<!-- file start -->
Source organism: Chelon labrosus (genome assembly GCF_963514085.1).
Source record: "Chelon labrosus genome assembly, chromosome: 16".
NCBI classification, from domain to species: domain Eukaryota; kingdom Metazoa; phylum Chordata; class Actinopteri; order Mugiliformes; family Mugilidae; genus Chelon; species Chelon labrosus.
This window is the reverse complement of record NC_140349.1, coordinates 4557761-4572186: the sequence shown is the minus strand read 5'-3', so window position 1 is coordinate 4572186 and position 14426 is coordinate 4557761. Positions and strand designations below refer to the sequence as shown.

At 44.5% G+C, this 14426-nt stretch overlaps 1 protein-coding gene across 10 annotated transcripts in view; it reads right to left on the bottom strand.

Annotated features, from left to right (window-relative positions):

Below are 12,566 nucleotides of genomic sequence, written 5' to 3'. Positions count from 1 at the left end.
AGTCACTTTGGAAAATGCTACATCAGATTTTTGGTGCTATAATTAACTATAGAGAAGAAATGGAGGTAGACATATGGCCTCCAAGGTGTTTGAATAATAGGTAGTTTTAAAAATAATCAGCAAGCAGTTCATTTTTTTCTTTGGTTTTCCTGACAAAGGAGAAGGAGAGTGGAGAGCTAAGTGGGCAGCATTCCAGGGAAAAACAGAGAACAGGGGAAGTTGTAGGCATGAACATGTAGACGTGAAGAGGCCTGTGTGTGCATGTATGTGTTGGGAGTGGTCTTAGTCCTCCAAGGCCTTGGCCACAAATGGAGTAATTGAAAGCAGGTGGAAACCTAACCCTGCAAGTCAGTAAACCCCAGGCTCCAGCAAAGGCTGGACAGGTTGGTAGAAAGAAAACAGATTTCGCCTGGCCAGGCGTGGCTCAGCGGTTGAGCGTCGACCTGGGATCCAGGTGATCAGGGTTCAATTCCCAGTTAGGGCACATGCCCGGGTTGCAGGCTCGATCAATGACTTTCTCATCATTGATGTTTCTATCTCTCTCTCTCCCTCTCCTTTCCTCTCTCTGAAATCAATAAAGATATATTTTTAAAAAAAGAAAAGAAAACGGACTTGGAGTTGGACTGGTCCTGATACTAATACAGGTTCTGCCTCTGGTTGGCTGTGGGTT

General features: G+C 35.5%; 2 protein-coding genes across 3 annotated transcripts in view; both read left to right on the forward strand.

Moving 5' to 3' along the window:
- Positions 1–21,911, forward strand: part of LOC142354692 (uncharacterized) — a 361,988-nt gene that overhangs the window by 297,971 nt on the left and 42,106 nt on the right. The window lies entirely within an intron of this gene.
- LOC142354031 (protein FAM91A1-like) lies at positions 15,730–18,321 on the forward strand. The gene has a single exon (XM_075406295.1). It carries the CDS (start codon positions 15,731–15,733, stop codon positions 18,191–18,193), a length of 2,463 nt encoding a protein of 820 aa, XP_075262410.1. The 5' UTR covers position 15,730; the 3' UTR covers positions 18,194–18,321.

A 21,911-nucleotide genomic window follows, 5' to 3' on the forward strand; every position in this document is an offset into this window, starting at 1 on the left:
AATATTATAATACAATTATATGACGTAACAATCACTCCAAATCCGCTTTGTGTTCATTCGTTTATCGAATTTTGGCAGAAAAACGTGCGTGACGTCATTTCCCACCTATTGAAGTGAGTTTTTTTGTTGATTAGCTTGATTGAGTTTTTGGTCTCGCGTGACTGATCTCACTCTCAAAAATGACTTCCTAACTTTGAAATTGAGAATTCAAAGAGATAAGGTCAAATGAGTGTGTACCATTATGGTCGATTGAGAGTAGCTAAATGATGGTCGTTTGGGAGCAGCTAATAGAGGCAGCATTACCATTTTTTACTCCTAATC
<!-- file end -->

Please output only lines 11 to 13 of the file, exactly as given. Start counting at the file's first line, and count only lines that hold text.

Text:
- Positions 1–21,911, forward strand: part of LOC142354692 (uncharacterized) — a 361,988-nt gene that overhangs the window by 297,971 nt on the left and 42,106 nt on the right. The window lies entirely within an intron of this gene.
- LOC142354031 (protein FAM91A1-like) lies at positions 15,730–18,321 on the forward strand. The gene has a single exon (XM_075406295.1). It carries the CDS (start codon positions 15,731–15,733, stop codon positions 18,191–18,193), a length of 2,463 nt encoding a protein of 820 aa, XP_075262410.1. The 5' UTR covers position 15,730; the 3' UTR covers positions 18,194–18,321.

A 21,911-nucleotide genomic window follows, 5' to 3' on the forward strand; every position in this document is an offset into this window, starting at 1 on the left: